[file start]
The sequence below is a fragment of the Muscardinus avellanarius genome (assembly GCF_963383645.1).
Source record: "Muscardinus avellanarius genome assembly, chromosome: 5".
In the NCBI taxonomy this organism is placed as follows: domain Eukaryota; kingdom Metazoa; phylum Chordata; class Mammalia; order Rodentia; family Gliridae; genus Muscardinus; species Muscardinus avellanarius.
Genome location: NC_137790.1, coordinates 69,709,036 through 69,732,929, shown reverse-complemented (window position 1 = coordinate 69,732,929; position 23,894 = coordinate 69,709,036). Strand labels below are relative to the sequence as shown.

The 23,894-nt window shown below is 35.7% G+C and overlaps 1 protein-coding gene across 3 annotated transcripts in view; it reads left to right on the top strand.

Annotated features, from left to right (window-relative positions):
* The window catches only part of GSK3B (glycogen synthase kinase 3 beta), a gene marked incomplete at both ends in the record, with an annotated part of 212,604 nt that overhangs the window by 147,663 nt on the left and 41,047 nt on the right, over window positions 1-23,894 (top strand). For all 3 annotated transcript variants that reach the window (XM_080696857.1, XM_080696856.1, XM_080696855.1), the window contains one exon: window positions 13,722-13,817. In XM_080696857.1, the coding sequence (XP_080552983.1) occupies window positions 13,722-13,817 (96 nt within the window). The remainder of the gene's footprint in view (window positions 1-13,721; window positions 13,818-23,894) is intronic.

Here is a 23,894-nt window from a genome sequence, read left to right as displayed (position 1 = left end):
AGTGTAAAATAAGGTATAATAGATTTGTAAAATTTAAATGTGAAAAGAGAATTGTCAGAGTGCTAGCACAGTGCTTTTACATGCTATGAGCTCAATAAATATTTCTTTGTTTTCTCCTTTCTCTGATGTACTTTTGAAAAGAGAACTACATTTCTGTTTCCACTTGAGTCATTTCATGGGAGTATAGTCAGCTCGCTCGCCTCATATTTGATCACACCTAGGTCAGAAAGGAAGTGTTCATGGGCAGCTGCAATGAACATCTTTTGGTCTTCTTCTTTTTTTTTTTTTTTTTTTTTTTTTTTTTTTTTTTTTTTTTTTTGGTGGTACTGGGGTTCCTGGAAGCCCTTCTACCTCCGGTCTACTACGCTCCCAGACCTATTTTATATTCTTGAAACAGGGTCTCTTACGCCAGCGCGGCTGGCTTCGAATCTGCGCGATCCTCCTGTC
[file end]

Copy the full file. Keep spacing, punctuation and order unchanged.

The sequence below is a fragment of the Muscardinus avellanarius genome (assembly GCF_963383645.1).
Source record: "Muscardinus avellanarius genome assembly, chromosome: 5".
In the NCBI taxonomy this organism is placed as follows: domain Eukaryota; kingdom Metazoa; phylum Chordata; class Mammalia; order Rodentia; family Gliridae; genus Muscardinus; species Muscardinus avellanarius.
Genome location: NC_137790.1, coordinates 69,709,036 through 69,732,929, shown reverse-complemented (window position 1 = coordinate 69,732,929; position 23,894 = coordinate 69,709,036). Strand labels below are relative to the sequence as shown.

The 23,894-nt window shown below is 35.7% G+C and overlaps 1 protein-coding gene across 3 annotated transcripts in view; it reads left to right on the top strand.

Annotated features, from left to right (window-relative positions):
* The window catches only part of GSK3B (glycogen synthase kinase 3 beta), a gene marked incomplete at both ends in the record, with an annotated part of 212,604 nt that overhangs the window by 147,663 nt on the left and 41,047 nt on the right, over window positions 1-23,894 (top strand). For all 3 annotated transcript variants that reach the window (XM_080696857.1, XM_080696856.1, XM_080696855.1), the window contains one exon: window positions 13,722-13,817. In XM_080696857.1, the coding sequence (XP_080552983.1) occupies window positions 13,722-13,817 (96 nt within the window). The remainder of the gene's footprint in view (window positions 1-13,721; window positions 13,818-23,894) is intronic.

Here is a 23,894-nt window from a genome sequence, read left to right as displayed (position 1 = left end):
AGTGTAAAATAAGGTATAATAGATTTGTAAAATTTAAATGTGAAAAGAGAATTGTCAGAGTGCTAGCACAGTGCTTTTACATGCTATGAGCTCAATAAATATTTCTTTGTTTTCTCCTTTCTCTGATGTACTTTTGAAAAGAGAACTACATTTCTGTTTCCACTTGAGTCATTTCATGGGAGTATAGTCAGCTCGCTCGCCTCATATTTGATCACACCTAGGTCAGAAAGGAAGTGTTCATGGGCAGCTGCAATGAACATCTTTTGGTCTTCTTCTTTTTTTTTTTTTTTTTTTTTTTTTTTTTTTTTTTTTTTTTTTTGGTGGTACTGGGGTTCCTGGAAGCCCTTCTACCTCCGGTCTACTACGCTCCCAGACCTATTTTATATTCTTGAAACAGGGTCTCTTACGCCAGCGCGGCTGGCTTCGAATCTGCGCGATCCTCCTGTC